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Old 01-25-2016, 04:17 PM   #12
psneeld's Avatar
City: ACIW
Country: USA
Vessel Name: Freedom
Vessel Model: Albin 40
Join Date: Oct 2011
Posts: 19,112
Actually there are two main ways to understand/afford boating with the middle seemingly filled by very few.

Either you learn everything including how to repair everything (except maybe an engine rebuild)...or you break out the checkbook/credit card and just have someone else worry about it.

But to a point...both groups have to know whether they are buying well or poorly. Buying a cored boat is either or, just like any other boat.

My boat was supposedly solid glass...big deal...there was a 6X6 area that had delaminated at least half way through the total thickness and so many blisters the moon looked smooth next to it.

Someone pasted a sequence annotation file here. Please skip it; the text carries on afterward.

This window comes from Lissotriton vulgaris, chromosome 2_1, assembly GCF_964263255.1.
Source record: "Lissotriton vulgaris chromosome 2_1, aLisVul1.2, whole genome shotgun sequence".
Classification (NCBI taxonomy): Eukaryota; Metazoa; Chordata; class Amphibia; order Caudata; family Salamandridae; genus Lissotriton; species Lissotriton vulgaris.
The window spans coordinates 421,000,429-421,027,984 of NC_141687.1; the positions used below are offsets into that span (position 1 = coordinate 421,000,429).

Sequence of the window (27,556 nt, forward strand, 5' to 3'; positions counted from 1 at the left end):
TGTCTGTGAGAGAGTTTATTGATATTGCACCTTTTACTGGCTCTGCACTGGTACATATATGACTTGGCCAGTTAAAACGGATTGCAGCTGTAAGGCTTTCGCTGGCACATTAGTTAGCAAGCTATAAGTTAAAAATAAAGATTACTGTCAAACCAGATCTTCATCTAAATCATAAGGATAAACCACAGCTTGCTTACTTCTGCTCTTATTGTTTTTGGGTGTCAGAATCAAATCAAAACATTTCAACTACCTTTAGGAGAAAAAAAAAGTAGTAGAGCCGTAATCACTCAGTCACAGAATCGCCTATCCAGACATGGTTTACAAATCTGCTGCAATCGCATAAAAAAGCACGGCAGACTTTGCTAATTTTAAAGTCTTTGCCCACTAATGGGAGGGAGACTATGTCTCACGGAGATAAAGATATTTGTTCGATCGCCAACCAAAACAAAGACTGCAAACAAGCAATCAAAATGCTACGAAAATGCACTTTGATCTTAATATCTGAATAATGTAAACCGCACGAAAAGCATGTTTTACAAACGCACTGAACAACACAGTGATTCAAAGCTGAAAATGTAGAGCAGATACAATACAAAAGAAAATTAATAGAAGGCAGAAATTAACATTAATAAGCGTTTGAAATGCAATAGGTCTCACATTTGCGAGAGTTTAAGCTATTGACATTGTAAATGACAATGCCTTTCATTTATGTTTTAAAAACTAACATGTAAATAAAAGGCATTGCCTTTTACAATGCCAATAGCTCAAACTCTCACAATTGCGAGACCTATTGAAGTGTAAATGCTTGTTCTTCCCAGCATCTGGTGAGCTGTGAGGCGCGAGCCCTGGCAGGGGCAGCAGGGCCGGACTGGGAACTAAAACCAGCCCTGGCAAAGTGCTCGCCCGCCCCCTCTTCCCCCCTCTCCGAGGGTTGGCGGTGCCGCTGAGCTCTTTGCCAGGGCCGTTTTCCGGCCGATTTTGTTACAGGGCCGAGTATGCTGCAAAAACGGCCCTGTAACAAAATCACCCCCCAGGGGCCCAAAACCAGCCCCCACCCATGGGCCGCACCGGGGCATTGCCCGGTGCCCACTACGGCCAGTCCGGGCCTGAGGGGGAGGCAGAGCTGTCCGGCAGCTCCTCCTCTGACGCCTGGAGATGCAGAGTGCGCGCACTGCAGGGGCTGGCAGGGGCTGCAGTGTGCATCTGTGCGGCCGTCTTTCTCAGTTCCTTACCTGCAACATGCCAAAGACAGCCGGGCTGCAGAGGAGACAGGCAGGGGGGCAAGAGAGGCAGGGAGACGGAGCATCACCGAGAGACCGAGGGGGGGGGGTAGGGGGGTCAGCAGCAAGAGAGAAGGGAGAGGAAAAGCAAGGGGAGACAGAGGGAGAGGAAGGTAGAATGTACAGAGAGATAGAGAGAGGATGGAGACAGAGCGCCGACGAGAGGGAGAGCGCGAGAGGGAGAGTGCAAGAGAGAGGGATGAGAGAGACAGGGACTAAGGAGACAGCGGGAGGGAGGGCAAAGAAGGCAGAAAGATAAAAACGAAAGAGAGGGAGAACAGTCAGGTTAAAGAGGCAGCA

Previous owner said nothing, surveyor said nothing to worry about, builder had a better rep than most.

Nothing in life is guaranteed so learn the pitfalls and watch out for them...but CORED by itself is not a bad thing as some have said already.

My philosophy was buy old and cheap, rebuild the way I wanted it and hope the boat lasted the 20 years I needed it as a liveaboard. If bought fo approx. 50-60 thousand and another 40 thousand spent on repairs and upgrades thoughout it's life....that is about $5,000 per year assuming I can unload it for nothing. Let's say I have to pay $20,000 to dumster it...that's $6,000 per year or about half of the taxes I would pay where I live with a much better view from the boat.

Plus it is my vacation home in Florida for 20 real extra cost depending how you do it.

But as you can see...all boats of the same model and vintage cost about the and fix or great and turn key...but the bottom line isn't a whole lot different except the boat is more like you want it earlier and cheaper if it's a project boat.
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